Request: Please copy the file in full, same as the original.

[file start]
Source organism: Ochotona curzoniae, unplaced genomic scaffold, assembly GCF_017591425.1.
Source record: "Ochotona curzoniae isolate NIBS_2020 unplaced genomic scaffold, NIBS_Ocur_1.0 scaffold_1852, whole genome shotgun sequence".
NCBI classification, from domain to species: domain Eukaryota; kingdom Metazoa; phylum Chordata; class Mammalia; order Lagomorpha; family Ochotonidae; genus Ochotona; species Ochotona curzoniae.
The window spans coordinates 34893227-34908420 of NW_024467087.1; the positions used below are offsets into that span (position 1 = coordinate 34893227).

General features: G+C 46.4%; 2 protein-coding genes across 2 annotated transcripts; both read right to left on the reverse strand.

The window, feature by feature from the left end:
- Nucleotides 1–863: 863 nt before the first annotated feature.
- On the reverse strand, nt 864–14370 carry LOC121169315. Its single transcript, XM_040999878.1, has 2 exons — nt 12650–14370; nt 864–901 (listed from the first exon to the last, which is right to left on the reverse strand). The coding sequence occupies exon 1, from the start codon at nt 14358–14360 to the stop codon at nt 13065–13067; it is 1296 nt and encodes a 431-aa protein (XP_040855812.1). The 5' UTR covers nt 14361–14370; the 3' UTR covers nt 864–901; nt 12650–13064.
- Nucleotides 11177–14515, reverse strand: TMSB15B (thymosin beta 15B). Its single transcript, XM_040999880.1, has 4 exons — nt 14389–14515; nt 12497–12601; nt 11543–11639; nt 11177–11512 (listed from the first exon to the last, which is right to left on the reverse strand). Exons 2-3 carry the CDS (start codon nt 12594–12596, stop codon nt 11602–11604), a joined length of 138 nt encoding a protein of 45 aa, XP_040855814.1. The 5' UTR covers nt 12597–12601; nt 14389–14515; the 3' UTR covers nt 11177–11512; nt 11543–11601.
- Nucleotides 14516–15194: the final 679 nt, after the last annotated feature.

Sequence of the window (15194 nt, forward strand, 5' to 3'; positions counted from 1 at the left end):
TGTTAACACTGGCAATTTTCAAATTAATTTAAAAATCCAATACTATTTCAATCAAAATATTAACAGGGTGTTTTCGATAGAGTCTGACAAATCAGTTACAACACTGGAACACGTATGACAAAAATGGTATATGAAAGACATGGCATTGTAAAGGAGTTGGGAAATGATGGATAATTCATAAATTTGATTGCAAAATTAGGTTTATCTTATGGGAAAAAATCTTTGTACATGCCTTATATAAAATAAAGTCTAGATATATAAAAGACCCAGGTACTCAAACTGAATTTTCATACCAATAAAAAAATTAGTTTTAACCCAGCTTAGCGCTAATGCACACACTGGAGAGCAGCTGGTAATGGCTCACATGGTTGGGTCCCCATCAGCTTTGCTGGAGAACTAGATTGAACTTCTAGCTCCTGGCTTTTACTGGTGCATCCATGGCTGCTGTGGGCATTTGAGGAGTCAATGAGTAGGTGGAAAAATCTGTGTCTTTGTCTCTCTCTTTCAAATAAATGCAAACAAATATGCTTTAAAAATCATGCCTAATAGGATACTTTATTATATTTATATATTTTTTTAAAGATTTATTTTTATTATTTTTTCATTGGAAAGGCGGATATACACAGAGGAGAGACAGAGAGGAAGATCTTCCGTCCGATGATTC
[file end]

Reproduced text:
Source organism: Ochotona curzoniae, unplaced genomic scaffold, assembly GCF_017591425.1.
Source record: "Ochotona curzoniae isolate NIBS_2020 unplaced genomic scaffold, NIBS_Ocur_1.0 scaffold_1852, whole genome shotgun sequence".
NCBI classification, from domain to species: domain Eukaryota; kingdom Metazoa; phylum Chordata; class Mammalia; order Lagomorpha; family Ochotonidae; genus Ochotona; species Ochotona curzoniae.
The window spans coordinates 34893227-34908420 of NW_024467087.1; the positions used below are offsets into that span (position 1 = coordinate 34893227).

General features: G+C 46.4%; 2 protein-coding genes across 2 annotated transcripts; both read right to left on the reverse strand.

The window, feature by feature from the left end:
- Nucleotides 1–863: 863 nt before the first annotated feature.
- On the reverse strand, nt 864–14370 carry LOC121169315. Its single transcript, XM_040999878.1, has 2 exons — nt 12650–14370; nt 864–901 (listed from the first exon to the last, which is right to left on the reverse strand). The coding sequence occupies exon 1, from the start codon at nt 14358–14360 to the stop codon at nt 13065–13067; it is 1296 nt and encodes a 431-aa protein (XP_040855812.1). The 5' UTR covers nt 14361–14370; the 3' UTR covers nt 864–901; nt 12650–13064.
- Nucleotides 11177–14515, reverse strand: TMSB15B (thymosin beta 15B). Its single transcript, XM_040999880.1, has 4 exons — nt 14389–14515; nt 12497–12601; nt 11543–11639; nt 11177–11512 (listed from the first exon to the last, which is right to left on the reverse strand). Exons 2-3 carry the CDS (start codon nt 12594–12596, stop codon nt 11602–11604), a joined length of 138 nt encoding a protein of 45 aa, XP_040855814.1. The 5' UTR covers nt 12597–12601; nt 14389–14515; the 3' UTR covers nt 11177–11512; nt 11543–11601.
- Nucleotides 14516–15194: the final 679 nt, after the last annotated feature.

Sequence of the window (15194 nt, forward strand, 5' to 3'; positions counted from 1 at the left end):
TGTTAACACTGGCAATTTTCAAATTAATTTAAAAATCCAATACTATTTCAATCAAAATATTAACAGGGTGTTTTCGATAGAGTCTGACAAATCAGTTACAACACTGGAACACGTATGACAAAAATGGTATATGAAAGACATGGCATTGTAAAGGAGTTGGGAAATGATGGATAATTCATAAATTTGATTGCAAAATTAGGTTTATCTTATGGGAAAAAATCTTTGTACATGCCTTATATAAAATAAAGTCTAGATATATAAAAGACCCAGGTACTCAAACTGAATTTTCATACCAATAAAAAAATTAGTTTTAACCCAGCTTAGCGCTAATGCACACACTGGAGAGCAGCTGGTAATGGCTCACATGGTTGGGTCCCCATCAGCTTTGCTGGAGAACTAGATTGAACTTCTAGCTCCTGGCTTTTACTGGTGCATCCATGGCTGCTGTGGGCATTTGAGGAGTCAATGAGTAGGTGGAAAAATCTGTGTCTTTGTCTCTCTCTTTCAAATAAATGCAAACAAATATGCTTTAAAAATCATGCCTAATAGGATACTTTATTATATTTATATATTTTTTTAAAGATTTATTTTTATTATTTTTTCATTGGAAAGGCGGATATACACAGAGGAGAGACAGAGAGGAAGATCTTCCGTCCGATGATTC